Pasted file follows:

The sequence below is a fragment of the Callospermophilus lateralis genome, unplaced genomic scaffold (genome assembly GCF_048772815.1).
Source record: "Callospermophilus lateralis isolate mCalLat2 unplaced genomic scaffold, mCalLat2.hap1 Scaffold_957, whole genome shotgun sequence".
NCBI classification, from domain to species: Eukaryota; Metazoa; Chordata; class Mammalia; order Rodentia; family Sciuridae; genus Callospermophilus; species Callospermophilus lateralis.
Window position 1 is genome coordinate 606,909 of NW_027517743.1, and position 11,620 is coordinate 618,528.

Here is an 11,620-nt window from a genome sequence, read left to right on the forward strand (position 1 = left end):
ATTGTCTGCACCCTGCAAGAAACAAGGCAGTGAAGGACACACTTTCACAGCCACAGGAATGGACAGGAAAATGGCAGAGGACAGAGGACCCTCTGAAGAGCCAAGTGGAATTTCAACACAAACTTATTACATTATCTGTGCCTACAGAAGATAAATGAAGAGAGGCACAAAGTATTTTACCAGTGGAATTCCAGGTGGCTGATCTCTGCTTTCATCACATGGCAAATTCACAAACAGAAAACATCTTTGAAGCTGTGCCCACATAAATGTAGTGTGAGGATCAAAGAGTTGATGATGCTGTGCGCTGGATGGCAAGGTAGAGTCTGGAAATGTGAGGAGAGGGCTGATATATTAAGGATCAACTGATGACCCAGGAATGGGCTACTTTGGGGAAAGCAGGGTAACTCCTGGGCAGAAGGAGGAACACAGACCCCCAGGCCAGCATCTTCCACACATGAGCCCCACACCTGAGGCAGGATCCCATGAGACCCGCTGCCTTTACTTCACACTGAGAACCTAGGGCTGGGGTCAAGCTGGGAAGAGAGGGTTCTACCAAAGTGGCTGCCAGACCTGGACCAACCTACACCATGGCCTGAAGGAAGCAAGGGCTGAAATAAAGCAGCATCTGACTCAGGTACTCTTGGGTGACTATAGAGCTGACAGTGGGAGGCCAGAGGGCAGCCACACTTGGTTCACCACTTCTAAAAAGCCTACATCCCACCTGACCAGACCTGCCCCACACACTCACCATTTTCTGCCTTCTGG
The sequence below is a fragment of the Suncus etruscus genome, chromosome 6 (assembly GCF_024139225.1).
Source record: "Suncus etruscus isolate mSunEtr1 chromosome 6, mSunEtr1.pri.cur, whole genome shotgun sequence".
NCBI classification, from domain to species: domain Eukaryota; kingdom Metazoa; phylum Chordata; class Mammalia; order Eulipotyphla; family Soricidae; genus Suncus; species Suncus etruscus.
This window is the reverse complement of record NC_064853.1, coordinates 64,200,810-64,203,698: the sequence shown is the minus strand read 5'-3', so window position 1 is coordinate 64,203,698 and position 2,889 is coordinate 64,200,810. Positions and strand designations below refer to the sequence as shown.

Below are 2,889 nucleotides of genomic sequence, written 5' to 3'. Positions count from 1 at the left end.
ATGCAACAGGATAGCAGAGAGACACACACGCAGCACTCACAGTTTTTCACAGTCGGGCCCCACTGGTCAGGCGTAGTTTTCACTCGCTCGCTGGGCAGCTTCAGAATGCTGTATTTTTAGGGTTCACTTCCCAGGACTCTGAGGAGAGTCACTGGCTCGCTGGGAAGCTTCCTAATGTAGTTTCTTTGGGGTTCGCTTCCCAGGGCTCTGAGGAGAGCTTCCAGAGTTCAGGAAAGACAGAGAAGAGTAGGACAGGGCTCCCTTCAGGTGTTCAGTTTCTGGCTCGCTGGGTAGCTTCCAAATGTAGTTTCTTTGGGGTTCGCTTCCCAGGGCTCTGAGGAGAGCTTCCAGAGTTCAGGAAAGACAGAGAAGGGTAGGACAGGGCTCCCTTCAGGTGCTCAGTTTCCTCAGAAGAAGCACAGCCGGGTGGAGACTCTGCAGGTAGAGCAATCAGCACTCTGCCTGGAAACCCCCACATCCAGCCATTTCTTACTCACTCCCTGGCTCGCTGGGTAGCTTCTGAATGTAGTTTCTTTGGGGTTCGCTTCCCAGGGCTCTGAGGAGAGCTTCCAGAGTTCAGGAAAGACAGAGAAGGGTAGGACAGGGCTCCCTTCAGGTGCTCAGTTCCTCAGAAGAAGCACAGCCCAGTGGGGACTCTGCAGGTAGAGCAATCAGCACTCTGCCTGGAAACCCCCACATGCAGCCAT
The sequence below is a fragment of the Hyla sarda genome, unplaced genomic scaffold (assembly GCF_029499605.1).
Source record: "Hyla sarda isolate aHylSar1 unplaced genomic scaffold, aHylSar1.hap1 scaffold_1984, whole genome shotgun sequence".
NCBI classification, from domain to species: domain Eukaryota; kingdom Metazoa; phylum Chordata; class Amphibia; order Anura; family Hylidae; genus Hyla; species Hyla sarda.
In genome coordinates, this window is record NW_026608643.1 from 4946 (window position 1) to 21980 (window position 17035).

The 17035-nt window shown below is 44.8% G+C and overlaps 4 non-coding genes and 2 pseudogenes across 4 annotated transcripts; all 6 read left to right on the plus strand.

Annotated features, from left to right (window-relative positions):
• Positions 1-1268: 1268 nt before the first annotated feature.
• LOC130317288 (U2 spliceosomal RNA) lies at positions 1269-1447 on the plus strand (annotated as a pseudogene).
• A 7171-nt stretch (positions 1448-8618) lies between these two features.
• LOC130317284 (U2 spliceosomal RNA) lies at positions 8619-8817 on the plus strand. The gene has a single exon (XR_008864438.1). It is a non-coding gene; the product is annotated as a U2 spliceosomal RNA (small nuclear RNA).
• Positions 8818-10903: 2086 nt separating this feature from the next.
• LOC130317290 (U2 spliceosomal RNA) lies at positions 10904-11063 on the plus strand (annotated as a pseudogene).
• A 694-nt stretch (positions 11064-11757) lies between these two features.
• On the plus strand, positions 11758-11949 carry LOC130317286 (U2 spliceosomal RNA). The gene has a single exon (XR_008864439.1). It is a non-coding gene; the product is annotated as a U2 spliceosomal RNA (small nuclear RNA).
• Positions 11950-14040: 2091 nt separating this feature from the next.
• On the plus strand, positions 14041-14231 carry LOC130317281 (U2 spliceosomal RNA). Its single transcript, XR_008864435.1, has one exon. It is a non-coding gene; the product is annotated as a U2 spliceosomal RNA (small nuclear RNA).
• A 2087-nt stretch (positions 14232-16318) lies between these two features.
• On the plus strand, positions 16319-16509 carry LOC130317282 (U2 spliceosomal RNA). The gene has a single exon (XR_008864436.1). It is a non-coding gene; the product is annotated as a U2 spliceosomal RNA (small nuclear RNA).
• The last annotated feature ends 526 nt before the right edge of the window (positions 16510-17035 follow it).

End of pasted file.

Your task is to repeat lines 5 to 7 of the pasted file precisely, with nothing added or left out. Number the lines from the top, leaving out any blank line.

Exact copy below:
Here is an 11,620-nt window from a genome sequence, read left to right on the forward strand (position 1 = left end):
ATTGTCTGCACCCTGCAAGAAACAAGGCAGTGAAGGACACACTTTCACAGCCACAGGAATGGACAGGAAAATGGCAGAGGACAGAGGACCCTCTGAAGAGCCAAGTGGAATTTCAACACAAACTTATTACATTATCTGTGCCTACAGAAGATAAATGAAGAGAGGCACAAAGTATTTTACCAGTGGAATTCCAGGTGGCTGATCTCTGCTTTCATCACATGGCAAATTCACAAACAGAAAACATCTTTGAAGCTGTGCCCACATAAATGTAGTGTGAGGATCAAAGAGTTGATGATGCTGTGCGCTGGATGGCAAGGTAGAGTCTGGAAATGTGAGGAGAGGGCTGATATATTAAGGATCAACTGATGACCCAGGAATGGGCTACTTTGGGGAAAGCAGGGTAACTCCTGGGCAGAAGGAGGAACACAGACCCCCAGGCCAGCATCTTCCACACATGAGCCCCACACCTGAGGCAGGATCCCATGAGACCCGCTGCCTTTACTTCACACTGAGAACCTAGGGCTGGGGTCAAGCTGGGAAGAGAGGGTTCTACCAAAGTGGCTGCCAGACCTGGACCAACCTACACCATGGCCTGAAGGAAGCAAGGGCTGAAATAAAGCAGCATCTGACTCAGGTACTCTTGGGTGACTATAGAGCTGACAGTGGGAGGCCAGAGGGCAGCCACACTTGGTTCACCACTTCTAAAAAGCCTACATCCCACCTGACCAGACCTGCCCCACACACTCACCATTTTCTGCCTTCTGG
The sequence below is a fragment of the Suncus etruscus genome, chromosome 6 (assembly GCF_024139225.1).